You would assume that landing smaller private jets in India or anywhere in the world, at a large airport, with plenty of space and several runways to pick from, wouldn’t be a challenge. But that’s not the case.
It's not so much for missing the terminal at the airport. Also big and busy airports have private jet passengers' FBO facilities which mean the main terminal building isn't used, something which is being avoided by many passengers during the current pandemic.
With that, we present three claims for our argument:
1. In the Keeping Array
It is rare for any aircraft pilot to be given a clear, no wait, approach to a large airport. So more often than not, due to the sheer number of aircraft coming in and out of a huge airfield, a privately owned airplane would be kept in a form of an array.
Keeping is a common part of operations at a large airport but can cost private jet users to a fractional or cardholder. As they are paid every minute for the real flight duration.
2. The methodology
When it comes to the cruising time of an airplane, the speed of a privately owned airplane isn’t that dissimilar compare to an airliner. But as it comes to the ground, smaller jets appear to travel more slowly when they approach. Even without limits on air travel, this will result in smaller private aircraft being 'tailgated' by the larger airliner.
This is not a matter for most seasoned private jet pilots, but junior boys may find this quicker speed of activities before landing a little hectic operationally. Flying over 2000 knots is the term for speed, normally enables the airplane to be clean without a wing, tail section, or increased speed braking. Holding the speed high on the approach ensures that the final setup changes and the pre-landing tests need to be carried out more rapidly, only before landing.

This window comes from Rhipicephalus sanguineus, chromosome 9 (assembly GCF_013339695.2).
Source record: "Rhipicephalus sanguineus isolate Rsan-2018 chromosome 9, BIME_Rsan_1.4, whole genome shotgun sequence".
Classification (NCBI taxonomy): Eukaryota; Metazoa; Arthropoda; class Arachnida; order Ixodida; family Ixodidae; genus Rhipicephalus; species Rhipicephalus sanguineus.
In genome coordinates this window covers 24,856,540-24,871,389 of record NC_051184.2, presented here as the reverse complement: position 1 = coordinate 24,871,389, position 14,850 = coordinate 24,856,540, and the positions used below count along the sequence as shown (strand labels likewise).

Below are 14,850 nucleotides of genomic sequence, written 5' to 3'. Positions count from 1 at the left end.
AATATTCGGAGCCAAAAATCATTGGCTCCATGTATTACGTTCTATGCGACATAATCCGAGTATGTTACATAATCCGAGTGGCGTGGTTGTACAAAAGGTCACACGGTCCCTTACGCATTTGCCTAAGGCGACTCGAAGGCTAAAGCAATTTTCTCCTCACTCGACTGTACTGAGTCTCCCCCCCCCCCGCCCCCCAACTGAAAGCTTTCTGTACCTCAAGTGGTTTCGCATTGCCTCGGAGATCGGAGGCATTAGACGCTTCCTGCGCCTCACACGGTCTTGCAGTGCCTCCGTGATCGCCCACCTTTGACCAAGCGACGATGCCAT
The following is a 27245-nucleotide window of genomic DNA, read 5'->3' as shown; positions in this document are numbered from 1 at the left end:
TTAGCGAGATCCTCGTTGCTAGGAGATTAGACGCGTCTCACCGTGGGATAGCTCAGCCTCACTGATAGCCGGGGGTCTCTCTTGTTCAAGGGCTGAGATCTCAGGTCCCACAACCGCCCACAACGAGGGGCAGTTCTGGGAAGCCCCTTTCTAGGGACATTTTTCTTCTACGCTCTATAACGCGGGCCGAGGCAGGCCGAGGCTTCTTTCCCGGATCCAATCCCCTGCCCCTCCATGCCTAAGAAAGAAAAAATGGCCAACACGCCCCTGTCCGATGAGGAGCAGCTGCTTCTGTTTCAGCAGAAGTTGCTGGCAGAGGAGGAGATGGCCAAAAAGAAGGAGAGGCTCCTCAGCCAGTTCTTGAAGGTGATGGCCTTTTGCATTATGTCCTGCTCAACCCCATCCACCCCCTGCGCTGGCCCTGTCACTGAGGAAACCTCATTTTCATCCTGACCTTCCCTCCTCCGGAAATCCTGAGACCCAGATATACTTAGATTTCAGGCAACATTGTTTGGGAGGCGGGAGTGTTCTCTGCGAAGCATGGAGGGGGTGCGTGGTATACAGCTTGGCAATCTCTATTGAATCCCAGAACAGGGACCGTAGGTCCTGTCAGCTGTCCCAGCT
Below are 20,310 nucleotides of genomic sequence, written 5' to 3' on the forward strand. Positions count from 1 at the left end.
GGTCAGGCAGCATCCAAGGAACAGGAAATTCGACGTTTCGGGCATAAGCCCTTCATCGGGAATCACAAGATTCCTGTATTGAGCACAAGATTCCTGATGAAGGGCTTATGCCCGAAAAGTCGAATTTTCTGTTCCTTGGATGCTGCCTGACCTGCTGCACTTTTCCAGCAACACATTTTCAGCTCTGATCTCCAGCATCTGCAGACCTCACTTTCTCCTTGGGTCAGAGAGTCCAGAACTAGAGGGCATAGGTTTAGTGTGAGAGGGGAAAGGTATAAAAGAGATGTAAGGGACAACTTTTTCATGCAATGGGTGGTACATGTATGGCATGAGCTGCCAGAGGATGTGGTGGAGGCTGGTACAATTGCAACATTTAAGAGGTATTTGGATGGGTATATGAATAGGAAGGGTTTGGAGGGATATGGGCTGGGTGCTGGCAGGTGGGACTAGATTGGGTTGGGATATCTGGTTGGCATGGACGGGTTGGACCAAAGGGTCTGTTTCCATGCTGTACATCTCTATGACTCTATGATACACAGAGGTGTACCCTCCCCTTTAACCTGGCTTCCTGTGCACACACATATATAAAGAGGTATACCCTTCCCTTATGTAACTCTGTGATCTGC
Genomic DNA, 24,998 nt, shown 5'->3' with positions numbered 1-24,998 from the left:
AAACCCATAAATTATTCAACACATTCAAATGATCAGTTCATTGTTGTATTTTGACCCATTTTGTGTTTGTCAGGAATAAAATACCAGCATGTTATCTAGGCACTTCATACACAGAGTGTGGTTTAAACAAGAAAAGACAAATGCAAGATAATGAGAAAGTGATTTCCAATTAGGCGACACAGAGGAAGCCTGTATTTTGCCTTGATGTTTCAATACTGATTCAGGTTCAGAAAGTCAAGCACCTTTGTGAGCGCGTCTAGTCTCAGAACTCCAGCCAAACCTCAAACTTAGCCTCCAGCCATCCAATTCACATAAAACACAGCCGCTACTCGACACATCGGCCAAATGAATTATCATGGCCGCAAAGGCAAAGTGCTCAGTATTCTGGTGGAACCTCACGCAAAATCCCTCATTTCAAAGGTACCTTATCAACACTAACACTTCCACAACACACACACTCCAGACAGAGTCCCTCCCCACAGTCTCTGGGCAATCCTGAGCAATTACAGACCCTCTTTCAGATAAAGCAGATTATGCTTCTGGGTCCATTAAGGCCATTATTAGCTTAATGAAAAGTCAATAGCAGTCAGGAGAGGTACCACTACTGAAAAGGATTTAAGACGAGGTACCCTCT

3. Landing Challenges
You'd think it would be no challenge to land a smaller jet on a longer runway, after all, there's plenty of space. Yet complications will occur right after you arrive. As an operator, you can get off the big, elevated highway fairly rapidly – as if an Airbus A333 was just 40 seconds behind you, which would be less than pleased if you were to turn around when you didn't get off the runway in time.
Therefore, when there's a small plane landing at an airport terminal on a long runway, and it's time to get off fast. This strategy requires the use of fast turnoffs and not braking—sometimes the pilots will simply speed up after landing to get off the runway quickly.
Although there are variations, most private jet companies typically prefer that their customers use smaller airports over larger international airports if they have a preference. Private jet travel is a lot about customer care and tempo. And large international airports in these regions obviously cannot fit smaller ones.